JenniferReiling, Assistant Editor
The newspapers have recently devoted some of their news and editorial space to a case in which an alleged lunatic was liberated by an Indiana court decision as not insane, and have dilated upon the occurrence as a proof that under existing laws sane persons are liable to be committed to the "living death" of asylum existence. There is nothing that more quickly stirs up the public than such a charge, and there has been an evident tendency to make the most of it. Without regard to the merits of the particular case or to the peculiarities of Indiana laws, it may safely be said that the danger of sane persons being long confined in public asylums is a minimal one. It seems to us also that the presumption is all in favor of the insanity of a person detained in an asylum under presumably competent and honest medical officers, however the courts may decide. Dangerous lunatics have been released by judges and juries as not insane and the same individuals have been recommitted by judicial procedure almost immediately as a measure of public safety. In other cases suicides, murders and other dangerous acts have quickly followed their release. In fact there is nothing less infallible than judicial decisions as regards insanity, that is, as regards its existence or non-existence in individual cases. In states where a judicial proceeding is required for commitment it is possible for perfectly sane persons to be found insane, and vice versa. The predilections, however, of courts and juries rarely permit the first error, while the latter one is probably frequent enough. There is a very serious possible danger of the enlargement of unsuitable cases in any popular agitation in regard to the supposed confinement of sane persons, and judges and juries should realize their responsibility and make sure by fully competent testimony as to the fitness for absolute liberty of anyone they order released.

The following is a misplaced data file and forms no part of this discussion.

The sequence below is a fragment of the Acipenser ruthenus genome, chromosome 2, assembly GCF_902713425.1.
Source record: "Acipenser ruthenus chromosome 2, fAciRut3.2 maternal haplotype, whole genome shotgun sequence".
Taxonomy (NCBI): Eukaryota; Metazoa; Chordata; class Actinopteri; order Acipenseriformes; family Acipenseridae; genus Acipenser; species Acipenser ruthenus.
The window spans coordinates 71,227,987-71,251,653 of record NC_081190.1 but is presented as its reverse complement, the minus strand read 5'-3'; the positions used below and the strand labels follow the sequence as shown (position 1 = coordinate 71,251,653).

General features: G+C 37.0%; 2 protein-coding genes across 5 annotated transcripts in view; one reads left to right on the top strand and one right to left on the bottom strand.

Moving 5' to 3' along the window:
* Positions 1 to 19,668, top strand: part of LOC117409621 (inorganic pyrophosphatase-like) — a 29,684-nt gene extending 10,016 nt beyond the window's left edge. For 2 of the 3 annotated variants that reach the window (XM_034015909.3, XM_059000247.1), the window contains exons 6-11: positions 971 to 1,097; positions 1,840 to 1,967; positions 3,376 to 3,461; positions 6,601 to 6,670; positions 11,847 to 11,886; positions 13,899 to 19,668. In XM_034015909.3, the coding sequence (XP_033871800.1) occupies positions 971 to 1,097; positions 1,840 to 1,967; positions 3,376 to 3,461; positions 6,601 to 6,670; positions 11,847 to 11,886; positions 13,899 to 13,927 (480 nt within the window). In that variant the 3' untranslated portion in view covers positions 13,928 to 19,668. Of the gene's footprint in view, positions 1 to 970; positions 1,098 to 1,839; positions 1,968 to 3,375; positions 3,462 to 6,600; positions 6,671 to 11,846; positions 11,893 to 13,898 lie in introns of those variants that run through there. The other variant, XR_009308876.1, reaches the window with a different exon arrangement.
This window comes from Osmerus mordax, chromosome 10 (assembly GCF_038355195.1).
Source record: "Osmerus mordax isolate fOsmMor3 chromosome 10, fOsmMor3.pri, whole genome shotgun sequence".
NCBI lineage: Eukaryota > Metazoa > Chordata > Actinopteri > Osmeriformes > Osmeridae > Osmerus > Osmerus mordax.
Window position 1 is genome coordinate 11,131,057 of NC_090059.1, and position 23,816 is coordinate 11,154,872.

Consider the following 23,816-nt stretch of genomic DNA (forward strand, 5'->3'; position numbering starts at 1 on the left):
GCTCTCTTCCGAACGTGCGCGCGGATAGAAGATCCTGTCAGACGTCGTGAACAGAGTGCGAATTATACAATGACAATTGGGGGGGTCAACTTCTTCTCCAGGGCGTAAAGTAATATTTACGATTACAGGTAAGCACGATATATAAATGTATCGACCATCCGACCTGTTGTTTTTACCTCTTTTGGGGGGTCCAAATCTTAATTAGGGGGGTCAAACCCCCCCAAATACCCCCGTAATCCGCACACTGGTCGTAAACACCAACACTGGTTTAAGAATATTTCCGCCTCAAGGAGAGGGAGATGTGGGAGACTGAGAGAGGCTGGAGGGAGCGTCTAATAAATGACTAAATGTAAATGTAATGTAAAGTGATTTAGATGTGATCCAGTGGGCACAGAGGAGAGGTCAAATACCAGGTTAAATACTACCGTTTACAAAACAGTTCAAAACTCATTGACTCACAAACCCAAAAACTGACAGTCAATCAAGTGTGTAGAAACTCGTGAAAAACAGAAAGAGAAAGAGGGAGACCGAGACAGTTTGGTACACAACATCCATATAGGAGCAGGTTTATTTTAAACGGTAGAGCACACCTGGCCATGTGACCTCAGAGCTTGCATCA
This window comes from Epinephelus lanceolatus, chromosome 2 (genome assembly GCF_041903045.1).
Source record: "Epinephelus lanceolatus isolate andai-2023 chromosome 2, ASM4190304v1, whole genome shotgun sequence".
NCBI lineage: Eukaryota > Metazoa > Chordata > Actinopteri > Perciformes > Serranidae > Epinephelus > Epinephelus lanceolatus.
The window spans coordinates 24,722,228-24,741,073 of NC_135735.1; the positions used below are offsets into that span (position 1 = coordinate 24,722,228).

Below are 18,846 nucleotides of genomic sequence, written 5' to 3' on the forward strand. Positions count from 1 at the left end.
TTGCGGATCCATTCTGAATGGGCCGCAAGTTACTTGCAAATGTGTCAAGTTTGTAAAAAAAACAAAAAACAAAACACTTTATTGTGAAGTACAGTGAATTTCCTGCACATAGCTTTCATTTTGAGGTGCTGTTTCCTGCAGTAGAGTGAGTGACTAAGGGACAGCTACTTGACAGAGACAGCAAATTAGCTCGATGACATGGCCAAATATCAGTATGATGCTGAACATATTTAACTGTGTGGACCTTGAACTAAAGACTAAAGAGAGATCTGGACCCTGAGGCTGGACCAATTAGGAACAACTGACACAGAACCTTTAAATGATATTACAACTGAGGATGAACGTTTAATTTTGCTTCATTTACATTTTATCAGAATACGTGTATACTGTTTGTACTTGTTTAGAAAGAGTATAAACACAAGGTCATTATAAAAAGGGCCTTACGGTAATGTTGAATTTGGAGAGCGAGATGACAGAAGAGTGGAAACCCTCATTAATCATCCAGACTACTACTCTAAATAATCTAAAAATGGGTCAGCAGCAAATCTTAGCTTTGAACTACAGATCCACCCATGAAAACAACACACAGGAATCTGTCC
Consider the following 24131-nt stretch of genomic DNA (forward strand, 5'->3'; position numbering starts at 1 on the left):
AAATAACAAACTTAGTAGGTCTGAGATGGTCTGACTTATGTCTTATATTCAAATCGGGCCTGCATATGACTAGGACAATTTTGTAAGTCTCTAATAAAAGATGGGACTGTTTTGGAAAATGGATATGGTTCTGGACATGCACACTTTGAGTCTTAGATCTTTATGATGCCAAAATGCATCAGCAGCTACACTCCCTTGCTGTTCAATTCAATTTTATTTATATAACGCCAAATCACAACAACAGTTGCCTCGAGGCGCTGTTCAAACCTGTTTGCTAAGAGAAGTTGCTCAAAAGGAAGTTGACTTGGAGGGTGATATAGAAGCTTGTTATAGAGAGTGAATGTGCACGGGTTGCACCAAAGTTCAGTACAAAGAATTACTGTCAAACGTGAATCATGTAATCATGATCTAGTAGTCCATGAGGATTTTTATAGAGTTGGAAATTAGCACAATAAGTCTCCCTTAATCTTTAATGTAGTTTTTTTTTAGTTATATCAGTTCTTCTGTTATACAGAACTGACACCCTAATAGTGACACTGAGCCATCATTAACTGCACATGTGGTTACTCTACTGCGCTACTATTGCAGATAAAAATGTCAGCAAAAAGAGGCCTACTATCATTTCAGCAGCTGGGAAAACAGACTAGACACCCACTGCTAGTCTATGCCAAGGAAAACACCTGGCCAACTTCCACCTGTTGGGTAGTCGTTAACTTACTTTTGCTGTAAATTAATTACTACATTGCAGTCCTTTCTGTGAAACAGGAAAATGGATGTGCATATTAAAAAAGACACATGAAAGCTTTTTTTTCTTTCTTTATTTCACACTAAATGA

THE COMMITMENT OF THE INSANE.. JAMA. 2001;286(2):140. doi:10.1001/jama.286.2.140-JJY10020-3-1